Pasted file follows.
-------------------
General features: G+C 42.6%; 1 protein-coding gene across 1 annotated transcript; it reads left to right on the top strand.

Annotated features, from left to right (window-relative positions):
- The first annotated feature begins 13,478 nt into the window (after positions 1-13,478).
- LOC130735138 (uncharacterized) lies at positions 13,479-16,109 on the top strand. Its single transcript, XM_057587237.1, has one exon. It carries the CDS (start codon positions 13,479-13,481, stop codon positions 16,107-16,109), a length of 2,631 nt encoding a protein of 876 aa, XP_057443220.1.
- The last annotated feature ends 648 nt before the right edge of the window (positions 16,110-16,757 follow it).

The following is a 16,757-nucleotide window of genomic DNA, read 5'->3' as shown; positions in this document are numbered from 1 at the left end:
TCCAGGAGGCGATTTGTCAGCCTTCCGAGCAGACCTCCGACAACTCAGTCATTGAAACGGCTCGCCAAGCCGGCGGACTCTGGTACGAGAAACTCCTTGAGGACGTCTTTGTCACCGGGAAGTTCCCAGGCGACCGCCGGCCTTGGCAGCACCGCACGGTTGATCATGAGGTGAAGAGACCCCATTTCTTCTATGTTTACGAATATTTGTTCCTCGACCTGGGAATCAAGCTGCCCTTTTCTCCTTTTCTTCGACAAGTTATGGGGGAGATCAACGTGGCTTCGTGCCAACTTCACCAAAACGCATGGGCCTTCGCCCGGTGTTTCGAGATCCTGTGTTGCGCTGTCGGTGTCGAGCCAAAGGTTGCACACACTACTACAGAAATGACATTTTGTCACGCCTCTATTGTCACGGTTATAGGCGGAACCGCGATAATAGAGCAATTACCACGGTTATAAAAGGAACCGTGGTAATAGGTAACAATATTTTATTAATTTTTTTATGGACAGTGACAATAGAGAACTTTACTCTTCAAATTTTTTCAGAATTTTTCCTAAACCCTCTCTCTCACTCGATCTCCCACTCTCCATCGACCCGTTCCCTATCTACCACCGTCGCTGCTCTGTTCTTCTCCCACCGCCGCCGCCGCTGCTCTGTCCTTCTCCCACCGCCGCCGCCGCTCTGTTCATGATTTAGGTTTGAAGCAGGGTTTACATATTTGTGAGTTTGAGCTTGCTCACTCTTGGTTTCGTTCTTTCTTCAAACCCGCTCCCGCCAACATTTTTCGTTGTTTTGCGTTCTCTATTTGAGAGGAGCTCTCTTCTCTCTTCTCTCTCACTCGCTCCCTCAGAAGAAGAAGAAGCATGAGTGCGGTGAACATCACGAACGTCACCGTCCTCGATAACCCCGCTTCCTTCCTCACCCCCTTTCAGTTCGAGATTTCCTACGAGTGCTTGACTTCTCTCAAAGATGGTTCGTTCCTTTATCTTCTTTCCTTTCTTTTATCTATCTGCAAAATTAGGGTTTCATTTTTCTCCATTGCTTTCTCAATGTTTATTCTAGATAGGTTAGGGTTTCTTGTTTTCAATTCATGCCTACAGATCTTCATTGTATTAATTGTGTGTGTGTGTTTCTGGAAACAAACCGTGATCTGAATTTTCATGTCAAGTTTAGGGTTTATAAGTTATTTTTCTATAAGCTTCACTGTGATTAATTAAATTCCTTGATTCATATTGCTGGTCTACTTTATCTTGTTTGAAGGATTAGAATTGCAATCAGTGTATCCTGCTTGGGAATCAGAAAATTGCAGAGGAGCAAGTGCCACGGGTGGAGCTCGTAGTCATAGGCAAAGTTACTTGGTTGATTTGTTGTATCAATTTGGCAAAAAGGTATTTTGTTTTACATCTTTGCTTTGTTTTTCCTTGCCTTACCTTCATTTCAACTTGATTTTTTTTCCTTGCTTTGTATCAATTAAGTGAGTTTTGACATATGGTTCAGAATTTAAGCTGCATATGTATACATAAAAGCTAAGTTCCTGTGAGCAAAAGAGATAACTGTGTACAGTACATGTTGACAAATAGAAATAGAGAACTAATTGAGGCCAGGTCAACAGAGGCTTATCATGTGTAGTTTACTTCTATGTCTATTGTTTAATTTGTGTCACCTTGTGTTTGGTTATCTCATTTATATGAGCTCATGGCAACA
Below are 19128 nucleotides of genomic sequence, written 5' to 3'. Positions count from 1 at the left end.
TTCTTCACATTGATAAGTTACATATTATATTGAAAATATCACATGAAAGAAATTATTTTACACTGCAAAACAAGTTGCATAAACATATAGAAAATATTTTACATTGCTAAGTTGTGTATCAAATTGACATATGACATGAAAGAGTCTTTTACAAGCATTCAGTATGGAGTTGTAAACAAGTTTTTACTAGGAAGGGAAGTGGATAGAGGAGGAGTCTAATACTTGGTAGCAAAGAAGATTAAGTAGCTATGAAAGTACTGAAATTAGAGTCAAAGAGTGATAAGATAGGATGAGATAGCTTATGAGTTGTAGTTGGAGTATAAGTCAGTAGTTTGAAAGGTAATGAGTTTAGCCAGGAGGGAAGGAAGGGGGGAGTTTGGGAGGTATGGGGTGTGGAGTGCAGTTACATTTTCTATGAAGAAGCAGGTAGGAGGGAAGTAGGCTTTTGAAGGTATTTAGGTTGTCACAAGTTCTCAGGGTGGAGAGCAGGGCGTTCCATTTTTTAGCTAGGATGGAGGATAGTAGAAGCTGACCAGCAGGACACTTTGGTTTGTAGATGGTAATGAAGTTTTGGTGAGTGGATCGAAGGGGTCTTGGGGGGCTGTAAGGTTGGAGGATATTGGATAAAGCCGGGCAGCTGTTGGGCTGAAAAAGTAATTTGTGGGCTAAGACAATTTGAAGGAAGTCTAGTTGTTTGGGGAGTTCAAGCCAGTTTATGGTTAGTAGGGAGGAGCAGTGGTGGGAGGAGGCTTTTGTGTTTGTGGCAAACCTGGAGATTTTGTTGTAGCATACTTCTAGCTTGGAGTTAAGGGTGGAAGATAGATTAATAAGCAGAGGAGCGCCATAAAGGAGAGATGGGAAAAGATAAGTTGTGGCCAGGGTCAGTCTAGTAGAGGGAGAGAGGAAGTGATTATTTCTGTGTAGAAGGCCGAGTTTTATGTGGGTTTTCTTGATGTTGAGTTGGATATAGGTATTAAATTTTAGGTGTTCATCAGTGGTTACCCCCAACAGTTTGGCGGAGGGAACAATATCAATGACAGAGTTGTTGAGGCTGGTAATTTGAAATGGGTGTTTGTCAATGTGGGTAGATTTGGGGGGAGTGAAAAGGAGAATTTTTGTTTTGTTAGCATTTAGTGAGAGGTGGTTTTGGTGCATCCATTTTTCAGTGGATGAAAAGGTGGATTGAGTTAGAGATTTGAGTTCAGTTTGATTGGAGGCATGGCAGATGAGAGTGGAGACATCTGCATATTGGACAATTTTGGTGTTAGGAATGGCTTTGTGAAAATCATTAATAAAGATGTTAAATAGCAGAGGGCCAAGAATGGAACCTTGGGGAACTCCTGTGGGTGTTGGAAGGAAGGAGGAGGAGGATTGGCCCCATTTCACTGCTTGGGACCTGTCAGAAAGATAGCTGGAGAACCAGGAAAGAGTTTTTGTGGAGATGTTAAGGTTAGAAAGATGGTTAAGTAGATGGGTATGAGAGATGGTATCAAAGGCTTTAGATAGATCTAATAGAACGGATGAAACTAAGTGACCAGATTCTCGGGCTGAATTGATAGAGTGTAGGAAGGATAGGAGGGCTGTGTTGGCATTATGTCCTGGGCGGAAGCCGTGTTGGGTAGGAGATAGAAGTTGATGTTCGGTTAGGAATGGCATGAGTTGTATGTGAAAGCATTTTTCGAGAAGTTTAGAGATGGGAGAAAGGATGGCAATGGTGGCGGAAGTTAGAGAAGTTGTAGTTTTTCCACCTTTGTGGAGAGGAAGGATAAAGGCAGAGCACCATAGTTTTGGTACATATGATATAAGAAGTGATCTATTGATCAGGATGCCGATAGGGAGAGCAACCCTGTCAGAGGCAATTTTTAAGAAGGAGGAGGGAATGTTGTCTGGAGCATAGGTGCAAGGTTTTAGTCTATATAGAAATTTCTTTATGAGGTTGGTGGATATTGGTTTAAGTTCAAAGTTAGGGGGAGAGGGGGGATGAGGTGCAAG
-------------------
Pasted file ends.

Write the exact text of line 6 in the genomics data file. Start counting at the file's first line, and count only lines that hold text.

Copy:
The following is a 16,757-nucleotide window of genomic DNA, read 5'->3' as shown; positions in this document are numbered from 1 at the left end: